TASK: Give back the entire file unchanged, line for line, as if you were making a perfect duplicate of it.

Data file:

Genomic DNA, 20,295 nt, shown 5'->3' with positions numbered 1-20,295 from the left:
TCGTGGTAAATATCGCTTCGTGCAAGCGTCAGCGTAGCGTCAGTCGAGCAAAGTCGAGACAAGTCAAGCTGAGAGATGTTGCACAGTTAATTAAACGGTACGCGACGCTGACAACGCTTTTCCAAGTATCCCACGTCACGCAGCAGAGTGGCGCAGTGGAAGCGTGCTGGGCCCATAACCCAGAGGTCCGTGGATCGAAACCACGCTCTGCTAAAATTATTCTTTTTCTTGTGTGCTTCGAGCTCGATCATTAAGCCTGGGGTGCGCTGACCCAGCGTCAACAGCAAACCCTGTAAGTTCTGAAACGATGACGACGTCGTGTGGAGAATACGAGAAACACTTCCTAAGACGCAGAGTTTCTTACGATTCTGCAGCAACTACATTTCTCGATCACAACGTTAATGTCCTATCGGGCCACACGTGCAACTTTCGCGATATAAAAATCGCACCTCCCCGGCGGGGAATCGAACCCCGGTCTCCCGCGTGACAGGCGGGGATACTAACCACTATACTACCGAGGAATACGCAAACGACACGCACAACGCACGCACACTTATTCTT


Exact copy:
Genomic DNA, 20,295 nt, shown 5'->3' with positions numbered 1-20,295 from the left:
TCGTGGTAAATATCGCTTCGTGCAAGCGTCAGCGTAGCGTCAGTCGAGCAAAGTCGAGACAAGTCAAGCTGAGAGATGTTGCACAGTTAATTAAACGGTACGCGACGCTGACAACGCTTTTCCAAGTATCCCACGTCACGCAGCAGAGTGGCGCAGTGGAAGCGTGCTGGGCCCATAACCCAGAGGTCCGTGGATCGAAACCACGCTCTGCTAAAATTATTCTTTTTCTTGTGTGCTTCGAGCTCGATCATTAAGCCTGGGGTGCGCTGACCCAGCGTCAACAGCAAACCCTGTAAGTTCTGAAACGATGACGACGTCGTGTGGAGAATACGAGAAACACTTCCTAAGACGCAGAGTTTCTTACGATTCTGCAGCAACTACATTTCTCGATCACAACGTTAATGTCCTATCGGGCCACACGTGCAACTTTCGCGATATAAAAATCGCACCTCCCCGGCGGGGAATCGAACCCCGGTCTCCCGCGTGACAGGCGGGGATACTAACCACTATACTACCGAGGAATACGCAAACGACACGCACAACGCACGCACACTTATTCTT